Weathering is happening all around the world, all the time. When a chemical reaction is the cause, it's called chemical weathering. To find out how it happens and learn more fun chemical weathering facts, explore some famous examples of the phenomenon. And remember, chemical weathering doesn't happen alone! It has friends like physical and biological weathering helping out, too.
Chemical Weathering Facts
When it comes to chemical weathering, it's all about chemistry. By looking at the term "chemical weathering," you can see that a chemical reaction causes something to break down or "weather." That "something" is rocks and minerals.
In chemical weathering, rocks and minerals are reacting to acids, oxygen, carbon and water. That's why no two rocks ever look exactly the same. It's also the reason that we have those awesome looking caves and unique rock formations all over the world.
While chemical weathering creates nifty formations, the way it breaks down rocks also causes fractures in ancient structures like the Great Sphinx of Egypt. It also causes the surface to break down on gravestones.
Types of Chemical Weathering
To truly understand chemical weathering and how it works, you need to look at examples of the different types of chemical weathering. Not all reactions that lead to chemical weathering happen or work quite the same way.
You also have to remember that chemical weathering types can work separately, but they often work together to create landforms and break down minerals. Check out how carbonation, oxidation, hydration, hydrolysis and acidification work.
When you think of carbonation, think carbon! Carbonic acid is the culprit when it comes to the carbonation type of chemical weathering. As rain goes through the air and into the ground, it grabs carbon dioxide, creating carbonic acid. This weak acid reacts with the calcium carbonate in stones when it seeps into the cracks.
A stone that is particularly susceptible to carbonation is limestone, which is made of mostly calcium carbonate. Carbonation of limestone creates unique structures like the South China Karst. Karsts are all over the globe and include unique caves, streams, sinkholes and unusual rock formations.
Oxygen causes oxidation. You can think about oxidation like rust on a car. Rust forms when the iron or steel in your car reacts with the oxygen in the air to form iron oxide. The resulting red substance can be quite brittle, so much so that you could literally poke a hole in it with your finger. Rocks with iron can go through the same process, too.
Minerals with high iron content are affected by oxidation including pyroxene and amphibole. The oxidation gives these rocks a reddish look, very similar to the patina on a car.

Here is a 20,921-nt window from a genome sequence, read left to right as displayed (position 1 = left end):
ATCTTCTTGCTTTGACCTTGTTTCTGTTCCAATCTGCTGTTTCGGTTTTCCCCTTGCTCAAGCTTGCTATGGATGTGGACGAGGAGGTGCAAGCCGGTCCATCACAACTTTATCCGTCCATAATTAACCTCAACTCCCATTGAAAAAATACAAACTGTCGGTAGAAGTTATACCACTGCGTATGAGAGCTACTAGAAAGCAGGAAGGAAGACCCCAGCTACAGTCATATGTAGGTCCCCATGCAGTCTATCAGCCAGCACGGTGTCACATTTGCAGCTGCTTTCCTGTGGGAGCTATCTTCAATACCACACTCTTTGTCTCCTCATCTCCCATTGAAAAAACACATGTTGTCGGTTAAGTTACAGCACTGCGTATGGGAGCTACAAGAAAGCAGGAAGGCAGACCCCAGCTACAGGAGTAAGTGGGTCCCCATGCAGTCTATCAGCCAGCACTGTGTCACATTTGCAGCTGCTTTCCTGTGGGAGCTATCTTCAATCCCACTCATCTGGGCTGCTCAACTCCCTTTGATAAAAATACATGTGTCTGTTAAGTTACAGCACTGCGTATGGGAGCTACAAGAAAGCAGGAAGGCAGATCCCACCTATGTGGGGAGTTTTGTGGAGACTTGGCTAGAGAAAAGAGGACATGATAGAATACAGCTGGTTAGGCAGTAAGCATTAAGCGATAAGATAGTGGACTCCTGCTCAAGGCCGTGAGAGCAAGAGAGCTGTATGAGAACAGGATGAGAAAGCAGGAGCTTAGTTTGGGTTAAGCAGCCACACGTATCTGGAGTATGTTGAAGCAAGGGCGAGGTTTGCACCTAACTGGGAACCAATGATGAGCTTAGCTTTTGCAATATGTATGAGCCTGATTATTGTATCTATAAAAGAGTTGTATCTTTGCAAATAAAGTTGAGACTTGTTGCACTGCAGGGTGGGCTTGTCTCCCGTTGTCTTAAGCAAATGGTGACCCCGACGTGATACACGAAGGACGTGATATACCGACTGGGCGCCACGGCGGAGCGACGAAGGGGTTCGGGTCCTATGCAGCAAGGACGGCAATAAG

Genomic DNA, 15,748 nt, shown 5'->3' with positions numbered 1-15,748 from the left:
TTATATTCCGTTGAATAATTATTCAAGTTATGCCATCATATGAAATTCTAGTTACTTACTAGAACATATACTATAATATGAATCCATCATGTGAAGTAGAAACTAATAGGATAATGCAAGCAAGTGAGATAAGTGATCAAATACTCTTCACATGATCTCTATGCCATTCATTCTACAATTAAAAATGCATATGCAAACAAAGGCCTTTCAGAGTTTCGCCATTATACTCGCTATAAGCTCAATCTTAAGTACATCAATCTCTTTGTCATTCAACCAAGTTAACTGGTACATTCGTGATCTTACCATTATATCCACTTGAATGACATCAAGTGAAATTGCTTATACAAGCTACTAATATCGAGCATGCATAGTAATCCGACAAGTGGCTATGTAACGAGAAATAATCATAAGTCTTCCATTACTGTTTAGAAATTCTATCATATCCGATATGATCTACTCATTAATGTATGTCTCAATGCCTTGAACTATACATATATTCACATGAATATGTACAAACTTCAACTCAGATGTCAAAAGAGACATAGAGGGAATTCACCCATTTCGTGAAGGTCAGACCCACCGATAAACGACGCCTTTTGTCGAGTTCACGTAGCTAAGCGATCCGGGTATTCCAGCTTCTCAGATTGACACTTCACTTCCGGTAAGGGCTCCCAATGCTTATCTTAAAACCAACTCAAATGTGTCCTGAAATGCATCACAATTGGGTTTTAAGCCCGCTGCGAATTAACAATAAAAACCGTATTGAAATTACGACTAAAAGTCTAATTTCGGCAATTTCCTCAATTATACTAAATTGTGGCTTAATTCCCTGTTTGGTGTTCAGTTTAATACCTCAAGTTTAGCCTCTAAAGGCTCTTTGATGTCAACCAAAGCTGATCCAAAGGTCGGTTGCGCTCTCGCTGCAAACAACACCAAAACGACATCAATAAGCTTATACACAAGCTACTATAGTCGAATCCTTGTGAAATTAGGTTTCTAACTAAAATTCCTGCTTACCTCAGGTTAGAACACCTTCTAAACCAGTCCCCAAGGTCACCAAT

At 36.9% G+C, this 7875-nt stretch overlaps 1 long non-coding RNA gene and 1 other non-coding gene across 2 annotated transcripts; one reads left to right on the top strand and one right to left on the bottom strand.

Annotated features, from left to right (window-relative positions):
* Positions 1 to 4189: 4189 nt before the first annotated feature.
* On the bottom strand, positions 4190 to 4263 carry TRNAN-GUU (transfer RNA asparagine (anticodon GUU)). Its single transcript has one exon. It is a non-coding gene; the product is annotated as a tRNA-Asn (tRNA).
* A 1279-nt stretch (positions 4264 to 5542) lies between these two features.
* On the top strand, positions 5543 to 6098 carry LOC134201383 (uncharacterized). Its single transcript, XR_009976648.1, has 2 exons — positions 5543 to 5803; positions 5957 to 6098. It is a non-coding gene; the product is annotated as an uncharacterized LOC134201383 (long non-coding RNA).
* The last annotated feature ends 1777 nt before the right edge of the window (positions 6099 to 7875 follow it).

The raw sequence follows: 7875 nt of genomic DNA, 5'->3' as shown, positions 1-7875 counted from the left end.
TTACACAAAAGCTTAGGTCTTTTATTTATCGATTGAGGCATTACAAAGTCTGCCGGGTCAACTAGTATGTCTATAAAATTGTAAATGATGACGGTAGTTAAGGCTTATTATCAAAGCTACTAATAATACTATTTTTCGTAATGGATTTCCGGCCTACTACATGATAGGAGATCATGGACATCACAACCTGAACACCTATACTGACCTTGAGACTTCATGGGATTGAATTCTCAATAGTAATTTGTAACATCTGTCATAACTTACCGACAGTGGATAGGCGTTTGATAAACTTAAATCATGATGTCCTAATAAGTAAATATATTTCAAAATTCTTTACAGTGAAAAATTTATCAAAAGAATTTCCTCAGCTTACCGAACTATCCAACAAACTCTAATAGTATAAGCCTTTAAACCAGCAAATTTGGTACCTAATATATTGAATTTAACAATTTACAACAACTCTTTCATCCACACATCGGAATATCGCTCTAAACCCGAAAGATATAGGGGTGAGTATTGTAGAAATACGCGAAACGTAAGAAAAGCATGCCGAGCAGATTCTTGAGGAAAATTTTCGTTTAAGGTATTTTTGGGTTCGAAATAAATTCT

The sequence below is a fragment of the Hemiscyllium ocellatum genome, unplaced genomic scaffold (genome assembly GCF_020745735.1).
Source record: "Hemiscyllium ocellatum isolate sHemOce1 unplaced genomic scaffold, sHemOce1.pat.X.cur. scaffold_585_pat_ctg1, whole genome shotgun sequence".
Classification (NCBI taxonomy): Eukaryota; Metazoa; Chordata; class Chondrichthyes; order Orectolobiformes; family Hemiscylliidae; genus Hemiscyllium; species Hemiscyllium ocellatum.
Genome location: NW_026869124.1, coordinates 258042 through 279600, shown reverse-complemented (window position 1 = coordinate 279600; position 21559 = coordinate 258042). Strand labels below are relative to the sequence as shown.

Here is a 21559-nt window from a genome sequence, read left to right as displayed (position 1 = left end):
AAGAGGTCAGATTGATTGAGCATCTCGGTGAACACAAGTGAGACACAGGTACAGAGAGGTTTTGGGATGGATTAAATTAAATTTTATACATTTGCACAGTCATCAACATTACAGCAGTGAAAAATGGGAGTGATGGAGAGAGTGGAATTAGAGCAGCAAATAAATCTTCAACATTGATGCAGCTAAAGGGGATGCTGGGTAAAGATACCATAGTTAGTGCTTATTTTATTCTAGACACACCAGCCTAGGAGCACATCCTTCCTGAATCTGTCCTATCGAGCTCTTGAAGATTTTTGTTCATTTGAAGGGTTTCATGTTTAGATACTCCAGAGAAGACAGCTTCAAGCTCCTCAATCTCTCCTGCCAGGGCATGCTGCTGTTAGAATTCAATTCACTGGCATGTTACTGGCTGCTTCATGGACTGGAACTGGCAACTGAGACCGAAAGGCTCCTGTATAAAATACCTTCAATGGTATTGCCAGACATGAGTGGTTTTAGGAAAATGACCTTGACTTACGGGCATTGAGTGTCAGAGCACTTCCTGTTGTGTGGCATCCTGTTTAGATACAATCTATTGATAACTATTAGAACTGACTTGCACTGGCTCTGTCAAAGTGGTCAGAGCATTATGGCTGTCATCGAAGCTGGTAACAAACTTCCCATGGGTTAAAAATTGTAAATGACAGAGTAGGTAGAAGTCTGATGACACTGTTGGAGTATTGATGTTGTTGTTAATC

This isn't the hydration used in your body, but it's similar. Hydration is a type of chemical weathering where water reacts chemically with the rock, modifying its chemical structure.
One example of mineral hydration is when H2O (water) is added to CaSO4 (calcium sulfate) to create CaSO4+2H2O (calcium sulfate dihydrate). It changes from anhydrite to gypsum.
The addition of the water to the anhydrite chemically reacts to create a totally new compound in gypsum. Hydration has led, in part, to the gypsum sand dunes at White Sands National Monument.
Water can add to a material to make a new material, or it can dissolve a material to change it. In hydrolysis, the acid in the water works to dissolve minerals within specific rocks.
Examples of hydrolysis in action include turning feldspar into clay and making sodium minerals into saltwater solutions. The flare slopes of Australia are partly created by hydrolysis.
You've probably heard of acid rain. However, most people don't know what it is or how it contributes to chemical weathering. Acid rain is water with sulfuric and nitric acids from the burning of coal and fossil fuels, along with volcano eruptions.
The acids create a reaction when they hit stone, causing the surface to wear and the composition to soften. Acidification can also be caused by organisms like lichens, which are created from algae and fungi.
One well-known case of rapid weathering and blackening of stone is the weathering on the 1,000-year-old Leshan Giant Buddha in China. The 232-foot-tall Buddha required six months of repair for weathering after only 12 years due, in part, to acidification.
Other Types of Weathering
Chemical weathering isn't the only type of weathering that affects the land. It has at least a couple of counterparts.
Physical weathering is when rocks change without a chemical component, like landforms that are caused by natural Earth movements.
Biological weathering occurs when rocks are weakened by plants and animals, like when plant roots grow through rocks.
Physical and biological weathering work in conjunction with chemical weathering to break down and erode land.
It's All About Weathering
Chemical weathering is when chemicals in rain and moving water react with rocks and minerals to change or weaken them in some way. Chemical weathering always causes some type of chemical reaction within the rock or mineral itself. Expand your knowledge of the breaking down of rocks and soil through examples of erosion.